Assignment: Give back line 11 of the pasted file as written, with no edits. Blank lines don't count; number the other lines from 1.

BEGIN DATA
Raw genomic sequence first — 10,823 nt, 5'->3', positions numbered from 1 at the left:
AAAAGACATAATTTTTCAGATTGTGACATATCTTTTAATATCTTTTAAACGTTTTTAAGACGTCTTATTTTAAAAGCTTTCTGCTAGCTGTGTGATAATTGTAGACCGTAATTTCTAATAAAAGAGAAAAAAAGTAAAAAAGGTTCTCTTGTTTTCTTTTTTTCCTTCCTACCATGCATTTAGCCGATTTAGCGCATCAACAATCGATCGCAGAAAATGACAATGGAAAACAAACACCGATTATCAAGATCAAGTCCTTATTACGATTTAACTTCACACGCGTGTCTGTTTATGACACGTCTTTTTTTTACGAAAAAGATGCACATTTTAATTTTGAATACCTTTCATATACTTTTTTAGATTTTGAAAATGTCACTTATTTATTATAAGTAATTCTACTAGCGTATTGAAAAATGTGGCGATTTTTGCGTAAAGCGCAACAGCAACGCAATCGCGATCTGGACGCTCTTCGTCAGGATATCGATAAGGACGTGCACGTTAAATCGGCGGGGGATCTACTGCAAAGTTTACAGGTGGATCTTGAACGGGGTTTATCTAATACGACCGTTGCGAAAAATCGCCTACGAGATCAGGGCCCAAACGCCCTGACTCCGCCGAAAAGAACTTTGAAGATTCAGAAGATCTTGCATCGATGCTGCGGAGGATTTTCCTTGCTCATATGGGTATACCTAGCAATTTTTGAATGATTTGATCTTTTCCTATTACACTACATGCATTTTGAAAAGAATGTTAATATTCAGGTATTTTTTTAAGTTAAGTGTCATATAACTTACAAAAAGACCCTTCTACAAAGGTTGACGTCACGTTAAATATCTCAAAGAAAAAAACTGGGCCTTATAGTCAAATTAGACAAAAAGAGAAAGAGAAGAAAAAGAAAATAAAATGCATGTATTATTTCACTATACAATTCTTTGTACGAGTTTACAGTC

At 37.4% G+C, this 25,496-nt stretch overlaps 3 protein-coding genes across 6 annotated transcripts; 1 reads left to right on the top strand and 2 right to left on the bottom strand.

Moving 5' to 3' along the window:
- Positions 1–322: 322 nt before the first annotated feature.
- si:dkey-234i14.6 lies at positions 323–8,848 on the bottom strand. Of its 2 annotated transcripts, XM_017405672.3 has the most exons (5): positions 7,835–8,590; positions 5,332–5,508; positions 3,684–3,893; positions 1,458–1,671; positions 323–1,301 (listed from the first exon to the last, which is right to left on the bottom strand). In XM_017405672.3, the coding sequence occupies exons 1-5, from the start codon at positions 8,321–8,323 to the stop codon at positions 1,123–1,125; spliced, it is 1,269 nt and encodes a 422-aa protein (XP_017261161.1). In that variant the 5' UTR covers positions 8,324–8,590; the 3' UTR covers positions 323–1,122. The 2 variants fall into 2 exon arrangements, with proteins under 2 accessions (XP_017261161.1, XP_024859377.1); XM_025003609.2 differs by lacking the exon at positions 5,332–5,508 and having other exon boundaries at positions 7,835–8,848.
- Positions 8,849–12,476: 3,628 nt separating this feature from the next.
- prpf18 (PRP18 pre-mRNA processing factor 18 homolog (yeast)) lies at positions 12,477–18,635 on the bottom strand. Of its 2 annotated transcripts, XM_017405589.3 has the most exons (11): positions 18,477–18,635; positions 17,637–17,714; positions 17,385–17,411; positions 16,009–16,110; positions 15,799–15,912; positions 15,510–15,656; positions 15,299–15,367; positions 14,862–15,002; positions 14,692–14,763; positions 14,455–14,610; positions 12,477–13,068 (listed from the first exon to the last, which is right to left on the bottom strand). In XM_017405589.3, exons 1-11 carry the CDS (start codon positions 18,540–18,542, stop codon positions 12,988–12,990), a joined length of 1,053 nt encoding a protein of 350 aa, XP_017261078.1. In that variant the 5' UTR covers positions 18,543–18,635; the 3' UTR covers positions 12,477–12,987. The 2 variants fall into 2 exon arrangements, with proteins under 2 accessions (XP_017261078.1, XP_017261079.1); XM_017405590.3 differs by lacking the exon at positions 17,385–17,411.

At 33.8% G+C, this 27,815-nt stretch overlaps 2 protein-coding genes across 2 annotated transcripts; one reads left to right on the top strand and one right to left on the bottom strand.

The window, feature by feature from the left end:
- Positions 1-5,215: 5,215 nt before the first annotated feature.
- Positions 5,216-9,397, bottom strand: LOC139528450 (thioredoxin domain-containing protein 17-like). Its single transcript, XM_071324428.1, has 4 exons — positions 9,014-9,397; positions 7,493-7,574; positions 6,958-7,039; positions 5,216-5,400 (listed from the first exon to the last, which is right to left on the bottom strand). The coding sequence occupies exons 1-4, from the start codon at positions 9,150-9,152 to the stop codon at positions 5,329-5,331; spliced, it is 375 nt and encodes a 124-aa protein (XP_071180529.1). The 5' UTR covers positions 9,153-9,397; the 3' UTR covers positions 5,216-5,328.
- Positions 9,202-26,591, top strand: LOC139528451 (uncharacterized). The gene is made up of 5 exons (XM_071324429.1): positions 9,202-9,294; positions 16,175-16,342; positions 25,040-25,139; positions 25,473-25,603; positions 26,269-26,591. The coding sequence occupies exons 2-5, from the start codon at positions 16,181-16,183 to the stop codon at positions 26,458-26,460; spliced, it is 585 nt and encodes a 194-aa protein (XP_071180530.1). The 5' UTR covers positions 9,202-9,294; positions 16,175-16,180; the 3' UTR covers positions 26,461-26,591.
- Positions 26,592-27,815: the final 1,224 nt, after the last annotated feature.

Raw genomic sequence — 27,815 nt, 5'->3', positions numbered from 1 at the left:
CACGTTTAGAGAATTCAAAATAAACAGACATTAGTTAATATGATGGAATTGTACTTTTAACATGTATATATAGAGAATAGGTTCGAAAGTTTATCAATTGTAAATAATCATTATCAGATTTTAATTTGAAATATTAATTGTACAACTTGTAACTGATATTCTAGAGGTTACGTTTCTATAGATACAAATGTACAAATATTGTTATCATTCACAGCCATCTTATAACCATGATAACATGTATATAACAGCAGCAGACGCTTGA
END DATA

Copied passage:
- Positions 1-5,215: 5,215 nt before the first annotated feature.